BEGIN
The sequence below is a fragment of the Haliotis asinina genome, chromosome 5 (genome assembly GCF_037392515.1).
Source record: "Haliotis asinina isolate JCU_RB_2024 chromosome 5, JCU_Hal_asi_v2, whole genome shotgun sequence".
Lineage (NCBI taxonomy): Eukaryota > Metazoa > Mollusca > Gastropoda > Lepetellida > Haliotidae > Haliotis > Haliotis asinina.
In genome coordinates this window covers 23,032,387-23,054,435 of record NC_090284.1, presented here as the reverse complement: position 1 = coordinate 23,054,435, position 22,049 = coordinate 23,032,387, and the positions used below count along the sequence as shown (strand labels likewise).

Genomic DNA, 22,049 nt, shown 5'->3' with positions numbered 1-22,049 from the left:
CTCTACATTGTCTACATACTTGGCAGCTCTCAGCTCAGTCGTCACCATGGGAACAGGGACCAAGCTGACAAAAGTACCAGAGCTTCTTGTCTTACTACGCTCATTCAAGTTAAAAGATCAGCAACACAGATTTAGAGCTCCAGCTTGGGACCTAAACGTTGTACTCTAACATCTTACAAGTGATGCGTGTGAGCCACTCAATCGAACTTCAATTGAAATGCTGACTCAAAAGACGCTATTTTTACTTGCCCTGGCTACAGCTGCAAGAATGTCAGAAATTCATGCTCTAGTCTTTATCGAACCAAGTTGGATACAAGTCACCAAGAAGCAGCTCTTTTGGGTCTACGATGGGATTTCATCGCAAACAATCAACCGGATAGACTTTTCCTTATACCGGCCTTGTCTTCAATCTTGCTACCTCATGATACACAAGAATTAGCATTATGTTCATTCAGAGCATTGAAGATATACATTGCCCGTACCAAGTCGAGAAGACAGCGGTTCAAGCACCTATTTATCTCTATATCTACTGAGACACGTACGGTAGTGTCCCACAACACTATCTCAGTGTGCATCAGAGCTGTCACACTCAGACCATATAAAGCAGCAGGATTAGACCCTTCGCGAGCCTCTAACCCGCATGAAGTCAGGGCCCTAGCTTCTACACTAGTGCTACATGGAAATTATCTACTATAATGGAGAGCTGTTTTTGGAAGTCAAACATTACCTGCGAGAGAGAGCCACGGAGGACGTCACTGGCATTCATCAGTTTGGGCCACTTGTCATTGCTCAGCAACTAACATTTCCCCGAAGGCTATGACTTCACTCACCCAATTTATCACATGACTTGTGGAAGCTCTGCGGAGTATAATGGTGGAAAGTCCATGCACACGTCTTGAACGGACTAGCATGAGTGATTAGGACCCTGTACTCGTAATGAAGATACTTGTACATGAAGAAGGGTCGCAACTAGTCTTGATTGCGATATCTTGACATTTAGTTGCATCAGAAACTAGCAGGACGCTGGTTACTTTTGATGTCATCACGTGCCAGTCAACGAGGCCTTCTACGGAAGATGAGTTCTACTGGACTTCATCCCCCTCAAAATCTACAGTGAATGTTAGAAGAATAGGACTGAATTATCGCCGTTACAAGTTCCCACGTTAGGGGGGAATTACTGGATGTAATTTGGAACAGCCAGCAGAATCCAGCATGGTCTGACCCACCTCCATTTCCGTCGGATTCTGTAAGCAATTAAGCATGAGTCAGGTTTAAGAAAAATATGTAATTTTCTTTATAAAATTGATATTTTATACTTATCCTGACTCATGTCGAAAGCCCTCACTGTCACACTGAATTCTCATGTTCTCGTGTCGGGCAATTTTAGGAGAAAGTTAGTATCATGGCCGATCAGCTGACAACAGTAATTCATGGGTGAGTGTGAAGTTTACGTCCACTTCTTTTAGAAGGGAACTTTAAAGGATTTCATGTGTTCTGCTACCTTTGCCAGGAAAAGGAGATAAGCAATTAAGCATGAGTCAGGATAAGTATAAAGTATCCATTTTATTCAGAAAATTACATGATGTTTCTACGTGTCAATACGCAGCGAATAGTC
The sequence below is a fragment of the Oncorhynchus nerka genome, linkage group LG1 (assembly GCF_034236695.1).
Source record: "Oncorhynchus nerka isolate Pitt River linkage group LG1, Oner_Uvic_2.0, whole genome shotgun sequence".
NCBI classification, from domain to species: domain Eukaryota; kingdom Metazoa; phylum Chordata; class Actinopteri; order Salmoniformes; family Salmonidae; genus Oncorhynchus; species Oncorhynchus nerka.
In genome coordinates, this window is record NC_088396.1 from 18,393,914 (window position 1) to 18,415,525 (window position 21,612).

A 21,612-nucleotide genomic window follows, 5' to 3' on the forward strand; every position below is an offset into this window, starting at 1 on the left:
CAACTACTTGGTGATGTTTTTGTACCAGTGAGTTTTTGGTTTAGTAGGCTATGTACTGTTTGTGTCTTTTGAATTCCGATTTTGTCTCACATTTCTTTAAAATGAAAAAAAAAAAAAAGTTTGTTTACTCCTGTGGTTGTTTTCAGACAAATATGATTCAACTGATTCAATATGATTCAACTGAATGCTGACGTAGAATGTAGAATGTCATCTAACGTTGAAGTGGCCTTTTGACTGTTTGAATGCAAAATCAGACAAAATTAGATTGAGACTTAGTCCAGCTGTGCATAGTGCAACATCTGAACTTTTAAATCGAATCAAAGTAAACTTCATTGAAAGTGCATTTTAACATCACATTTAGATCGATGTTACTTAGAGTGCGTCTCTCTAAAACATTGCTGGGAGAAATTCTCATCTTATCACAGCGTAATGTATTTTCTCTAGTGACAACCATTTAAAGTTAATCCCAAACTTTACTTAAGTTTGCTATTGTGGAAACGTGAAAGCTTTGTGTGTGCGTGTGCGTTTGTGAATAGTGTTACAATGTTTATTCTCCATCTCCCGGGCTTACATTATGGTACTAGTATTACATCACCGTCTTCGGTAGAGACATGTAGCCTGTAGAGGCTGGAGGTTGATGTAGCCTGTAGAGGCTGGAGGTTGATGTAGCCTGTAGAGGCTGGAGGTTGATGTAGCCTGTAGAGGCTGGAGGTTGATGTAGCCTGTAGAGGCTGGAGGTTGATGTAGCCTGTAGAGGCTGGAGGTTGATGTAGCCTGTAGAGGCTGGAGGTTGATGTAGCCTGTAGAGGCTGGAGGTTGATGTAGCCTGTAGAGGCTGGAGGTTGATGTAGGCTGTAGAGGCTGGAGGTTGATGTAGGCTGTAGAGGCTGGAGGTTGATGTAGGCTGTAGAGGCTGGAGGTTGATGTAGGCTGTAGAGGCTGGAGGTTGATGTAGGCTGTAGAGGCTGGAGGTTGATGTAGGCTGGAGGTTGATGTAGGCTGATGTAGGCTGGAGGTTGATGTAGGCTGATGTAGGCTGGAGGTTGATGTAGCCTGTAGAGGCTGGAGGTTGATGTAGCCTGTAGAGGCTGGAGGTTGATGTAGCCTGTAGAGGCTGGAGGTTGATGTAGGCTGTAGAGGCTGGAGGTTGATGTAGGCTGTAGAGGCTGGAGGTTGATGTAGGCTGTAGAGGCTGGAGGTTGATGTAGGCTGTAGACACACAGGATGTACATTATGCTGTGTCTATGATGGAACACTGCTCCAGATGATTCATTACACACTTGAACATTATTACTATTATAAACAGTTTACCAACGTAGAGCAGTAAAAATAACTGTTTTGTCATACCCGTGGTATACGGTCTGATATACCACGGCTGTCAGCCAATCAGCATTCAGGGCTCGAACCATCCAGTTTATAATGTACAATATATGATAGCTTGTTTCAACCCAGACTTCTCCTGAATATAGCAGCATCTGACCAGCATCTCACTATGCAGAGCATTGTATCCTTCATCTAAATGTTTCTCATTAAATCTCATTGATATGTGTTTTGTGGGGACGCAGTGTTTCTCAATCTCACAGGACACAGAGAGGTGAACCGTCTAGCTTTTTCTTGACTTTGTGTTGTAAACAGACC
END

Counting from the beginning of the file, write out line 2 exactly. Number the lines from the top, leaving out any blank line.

Source record: "Haliotis asinina isolate JCU_RB_2024 chromosome 5, JCU_Hal_asi_v2, whole genome shotgun sequence".